This new style of international terrorism was quite unlike militant groups he had investigated in the past, with their pyramidal structures. “After 1994/1995, like viruses, all the groups have been spreading on a very large scale all over the world, in a horizontal way and even a random way,” he said. “All the groups are scattered, very polymorphous and even mutant.”
Pakistan: Now or Never?
A narrow majority of Pakistanis support the army’s offensive in South Waziristan, but many still believe Pakistan is fighting “America’s war”, according to a Gilani Research Foundation poll conducted by Gallup Pakistan.
One of the things U.S. Secretary of State Hillary Clinton ran into last week during her trip to Pakistan was anger over attacks by unmanned “drone” aircraft inside Pakistan and along the border with Afghanistan.
Back in the spring, when the Pakistani Taliban still controlled the Swat valley, video footage of a girl being flogged became one of the most powerful images of their rule. The footage, shot on a mobile phone and circulated on YouTube, turned public opinion against the Taliban and helped lay the groundwork for a military offensive there.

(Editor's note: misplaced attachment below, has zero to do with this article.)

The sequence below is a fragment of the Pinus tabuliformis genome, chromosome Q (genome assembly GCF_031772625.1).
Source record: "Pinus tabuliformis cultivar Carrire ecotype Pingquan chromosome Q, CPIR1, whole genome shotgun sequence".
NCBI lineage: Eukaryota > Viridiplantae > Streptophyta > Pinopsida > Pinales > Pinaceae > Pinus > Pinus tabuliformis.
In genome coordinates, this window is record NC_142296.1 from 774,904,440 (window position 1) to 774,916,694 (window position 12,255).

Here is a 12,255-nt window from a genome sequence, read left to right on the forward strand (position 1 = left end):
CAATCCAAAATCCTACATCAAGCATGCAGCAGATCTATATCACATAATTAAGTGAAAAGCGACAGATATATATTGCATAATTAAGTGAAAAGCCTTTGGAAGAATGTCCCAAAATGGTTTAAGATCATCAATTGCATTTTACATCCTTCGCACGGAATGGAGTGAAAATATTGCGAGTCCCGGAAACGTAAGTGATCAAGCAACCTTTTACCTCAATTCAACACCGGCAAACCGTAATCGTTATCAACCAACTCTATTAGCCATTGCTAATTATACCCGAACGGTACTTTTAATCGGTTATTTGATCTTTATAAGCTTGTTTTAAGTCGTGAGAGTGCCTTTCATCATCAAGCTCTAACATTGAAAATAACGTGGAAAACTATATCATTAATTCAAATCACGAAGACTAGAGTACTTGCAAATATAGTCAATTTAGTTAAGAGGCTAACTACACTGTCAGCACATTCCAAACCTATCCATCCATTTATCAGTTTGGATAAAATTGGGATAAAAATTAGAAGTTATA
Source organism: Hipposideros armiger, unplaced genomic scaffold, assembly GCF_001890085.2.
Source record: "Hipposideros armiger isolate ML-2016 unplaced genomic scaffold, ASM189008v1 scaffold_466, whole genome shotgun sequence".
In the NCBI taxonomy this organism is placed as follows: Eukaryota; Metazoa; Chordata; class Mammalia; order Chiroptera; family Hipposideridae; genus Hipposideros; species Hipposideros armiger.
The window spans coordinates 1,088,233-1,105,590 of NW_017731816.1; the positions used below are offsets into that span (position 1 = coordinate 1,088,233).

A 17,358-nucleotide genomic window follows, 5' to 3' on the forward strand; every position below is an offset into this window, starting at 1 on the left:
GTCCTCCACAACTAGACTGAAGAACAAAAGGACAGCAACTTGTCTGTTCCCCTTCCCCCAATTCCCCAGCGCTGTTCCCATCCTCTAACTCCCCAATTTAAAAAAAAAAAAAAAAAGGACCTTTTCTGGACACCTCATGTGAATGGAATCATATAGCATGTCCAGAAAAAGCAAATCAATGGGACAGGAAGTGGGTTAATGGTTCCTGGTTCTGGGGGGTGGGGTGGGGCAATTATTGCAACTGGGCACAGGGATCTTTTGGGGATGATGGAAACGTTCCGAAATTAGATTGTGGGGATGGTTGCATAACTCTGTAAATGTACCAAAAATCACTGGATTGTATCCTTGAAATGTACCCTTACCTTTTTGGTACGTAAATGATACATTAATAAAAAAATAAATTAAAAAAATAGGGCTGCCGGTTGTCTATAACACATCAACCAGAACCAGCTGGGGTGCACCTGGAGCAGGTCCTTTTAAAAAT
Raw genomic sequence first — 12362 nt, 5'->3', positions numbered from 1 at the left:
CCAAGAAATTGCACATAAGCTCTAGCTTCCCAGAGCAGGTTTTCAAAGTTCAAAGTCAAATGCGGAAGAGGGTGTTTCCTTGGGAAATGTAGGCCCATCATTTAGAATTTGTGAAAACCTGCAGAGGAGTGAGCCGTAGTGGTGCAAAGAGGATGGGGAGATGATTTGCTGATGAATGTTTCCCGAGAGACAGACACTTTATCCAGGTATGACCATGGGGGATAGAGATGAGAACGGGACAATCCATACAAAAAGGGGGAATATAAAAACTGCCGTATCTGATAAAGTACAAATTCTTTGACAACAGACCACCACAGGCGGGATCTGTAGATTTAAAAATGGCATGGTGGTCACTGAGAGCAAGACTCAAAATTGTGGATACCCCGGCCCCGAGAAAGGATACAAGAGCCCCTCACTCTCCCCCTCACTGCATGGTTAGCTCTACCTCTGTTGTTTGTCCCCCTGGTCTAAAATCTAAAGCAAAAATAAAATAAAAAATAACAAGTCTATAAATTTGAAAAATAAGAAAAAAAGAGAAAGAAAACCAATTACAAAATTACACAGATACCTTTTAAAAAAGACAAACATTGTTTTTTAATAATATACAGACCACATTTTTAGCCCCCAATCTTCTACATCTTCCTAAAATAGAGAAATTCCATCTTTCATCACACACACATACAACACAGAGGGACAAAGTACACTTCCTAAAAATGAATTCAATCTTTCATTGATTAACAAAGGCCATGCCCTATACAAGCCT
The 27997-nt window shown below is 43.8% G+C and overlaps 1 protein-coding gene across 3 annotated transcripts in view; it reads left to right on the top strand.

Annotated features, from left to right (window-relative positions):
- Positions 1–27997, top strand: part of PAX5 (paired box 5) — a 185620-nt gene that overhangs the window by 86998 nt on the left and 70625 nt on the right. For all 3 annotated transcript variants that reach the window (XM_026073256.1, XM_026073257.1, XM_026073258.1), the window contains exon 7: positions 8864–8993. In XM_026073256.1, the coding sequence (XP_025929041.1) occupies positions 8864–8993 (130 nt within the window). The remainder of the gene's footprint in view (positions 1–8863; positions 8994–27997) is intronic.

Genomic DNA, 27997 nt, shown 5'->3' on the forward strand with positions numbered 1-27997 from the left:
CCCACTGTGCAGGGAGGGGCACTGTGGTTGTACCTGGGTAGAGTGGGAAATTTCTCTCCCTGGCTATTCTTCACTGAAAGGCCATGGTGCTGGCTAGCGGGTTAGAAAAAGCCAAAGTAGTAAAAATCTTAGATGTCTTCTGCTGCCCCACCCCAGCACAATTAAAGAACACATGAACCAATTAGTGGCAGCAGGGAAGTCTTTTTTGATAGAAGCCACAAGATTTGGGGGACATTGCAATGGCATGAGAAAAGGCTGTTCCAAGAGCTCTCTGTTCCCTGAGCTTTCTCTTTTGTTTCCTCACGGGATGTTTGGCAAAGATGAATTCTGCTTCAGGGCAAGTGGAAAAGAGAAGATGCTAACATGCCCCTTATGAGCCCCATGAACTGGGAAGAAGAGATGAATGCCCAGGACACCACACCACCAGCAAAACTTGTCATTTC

The Jihadica website has just posted an item about an apparent rift between al Qaeda and the Afghan Taliban in the so-called Quetta shura led by Mullah Omar.
A week after suspected Sunni Islamist insurgents attacked the headquarters of the Pakistan Army, a suicide bomber killed six senior Revolutionary Guards commanders and 25 other people in Shi’ite Iran in one of the deadliest attacks in years on the country’s most powerful military institution.
from Global News Journal:
An atmosphere of stale defensiveness has sunk over Kabul. The mood has been lowered by the protracted saga of the Afghan election count, almost two months on from the first round August 20 vote. It's a drama veering towards farce more often than post-modern play, as we wait endlessly for a result, that like Godot, does not want to come.
Afghanistan has wasted little time in accusing Pakistan’s Inter-Services Intelligence (ISI) spy agency of being behind a bomb attack on the Indian embassy in Kabul on Thursday.
Following up on my earlier posts here and here about what is happening behind the scenes between India and Pakistan, first a word on defining the terms. The two countries are not about to sign a peace deal. Any attempt at normalising relations will be long and painful, and as has been the case many times in the past, vulnerable to spoilers with a vested interest in stoking conflict.